The Better Business Bureau is warning businesses and consumers to beware of potentially malicious e-mails stemming from one of the biggest security breaches in U.S. history.

Epsilon, an online marketing unit of Alliance Data Systems Corp, announced that information obtained by hackers was limited to client names and e-mail address.

The breach could impact the customers of some of the nation’s largest retailers and banks including: Best Buy, Kroger, Walgreens, JPMorgan Chase, and Capital One. Information obtained may be used in e-mail phishing attacks targeting unsuspecting customers for credit card numbers and social security verification.

“It’s fairly common for identity thieves to impersonate credible organizations with what appears to be legitimate email messages seeking to verify account information,” said Steve J. Bernas president and CEO of the Better Business Bureau serving Chicago and Northern Illinois. “Along with attempting to get personal information phishing attacks are often the source of potentially harmful computer viruses.”

The BBB recommends the following procedures to avoid becoming a victim of identity theft:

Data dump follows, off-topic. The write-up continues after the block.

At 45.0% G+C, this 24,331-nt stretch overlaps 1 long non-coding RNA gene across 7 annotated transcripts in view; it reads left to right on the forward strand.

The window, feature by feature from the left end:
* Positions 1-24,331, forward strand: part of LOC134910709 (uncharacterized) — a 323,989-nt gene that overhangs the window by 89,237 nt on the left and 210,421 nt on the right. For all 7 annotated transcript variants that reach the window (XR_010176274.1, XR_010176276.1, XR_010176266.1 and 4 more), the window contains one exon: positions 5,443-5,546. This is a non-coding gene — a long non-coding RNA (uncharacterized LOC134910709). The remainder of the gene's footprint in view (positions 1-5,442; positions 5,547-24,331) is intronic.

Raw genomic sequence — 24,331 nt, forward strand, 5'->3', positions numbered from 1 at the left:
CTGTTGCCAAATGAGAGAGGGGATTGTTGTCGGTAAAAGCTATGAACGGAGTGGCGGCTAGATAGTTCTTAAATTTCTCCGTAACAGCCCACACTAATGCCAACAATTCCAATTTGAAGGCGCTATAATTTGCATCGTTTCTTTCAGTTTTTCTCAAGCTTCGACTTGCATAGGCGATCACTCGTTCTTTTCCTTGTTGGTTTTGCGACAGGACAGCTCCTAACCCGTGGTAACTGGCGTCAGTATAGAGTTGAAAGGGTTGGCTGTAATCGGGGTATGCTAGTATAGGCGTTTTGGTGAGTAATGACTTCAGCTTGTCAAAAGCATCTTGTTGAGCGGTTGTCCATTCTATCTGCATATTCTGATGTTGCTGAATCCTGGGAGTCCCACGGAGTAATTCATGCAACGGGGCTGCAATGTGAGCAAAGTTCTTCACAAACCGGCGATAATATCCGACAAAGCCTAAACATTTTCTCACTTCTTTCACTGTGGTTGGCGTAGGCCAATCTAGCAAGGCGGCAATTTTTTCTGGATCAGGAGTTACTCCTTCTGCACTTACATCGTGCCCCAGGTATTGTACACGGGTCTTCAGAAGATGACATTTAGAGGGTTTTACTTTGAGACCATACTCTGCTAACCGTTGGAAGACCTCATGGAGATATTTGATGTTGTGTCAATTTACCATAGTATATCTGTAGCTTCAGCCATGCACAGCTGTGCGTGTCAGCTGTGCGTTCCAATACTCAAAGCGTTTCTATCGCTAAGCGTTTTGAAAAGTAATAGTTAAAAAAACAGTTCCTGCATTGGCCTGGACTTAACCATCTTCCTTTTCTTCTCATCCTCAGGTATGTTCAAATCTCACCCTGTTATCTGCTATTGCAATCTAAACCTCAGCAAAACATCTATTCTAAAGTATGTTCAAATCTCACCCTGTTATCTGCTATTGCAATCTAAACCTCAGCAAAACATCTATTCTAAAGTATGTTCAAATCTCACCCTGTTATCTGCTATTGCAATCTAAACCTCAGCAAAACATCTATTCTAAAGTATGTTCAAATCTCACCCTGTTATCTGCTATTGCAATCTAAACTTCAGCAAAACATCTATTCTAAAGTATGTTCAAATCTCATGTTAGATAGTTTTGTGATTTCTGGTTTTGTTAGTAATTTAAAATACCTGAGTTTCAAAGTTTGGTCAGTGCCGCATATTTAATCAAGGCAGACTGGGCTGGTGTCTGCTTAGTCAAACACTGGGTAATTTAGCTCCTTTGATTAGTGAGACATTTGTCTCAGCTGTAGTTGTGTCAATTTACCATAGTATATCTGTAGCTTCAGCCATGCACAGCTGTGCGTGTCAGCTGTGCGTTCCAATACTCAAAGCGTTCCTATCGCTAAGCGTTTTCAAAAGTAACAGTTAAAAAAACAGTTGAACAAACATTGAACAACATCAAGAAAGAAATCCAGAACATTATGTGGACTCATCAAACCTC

Never provide personal or financial information to anyone who contacts you without verifying who they are. If you have reason to think you have been contacted by a company or bank that you have a relationship with, pull out your original documentation and contact them using the phone numbers or Web sites that are listed on your contract or statement.

Never give personal information, including Social Security, bank or credit card numbers, over the phone or via e-mail to an unknown telemarketer, or anybody else without a specific need to know.

Legitimate businesses do not send e-mails claiming problems with an order or an account. If a consumer receives such an e-mail, the BBB recommends placing a call to the contact number on the Web site where the purchase was made to confirm that there really is a problem with the transaction or account. Always verify the Web site you are on is genuine.

If you receive an e-mail from a company with whom you do business with and need assistance in determining whether or not it is legitimate, contact the BBB directly at

For more advice on how to protect yourself or your business from malicious online attacks and data breaches visit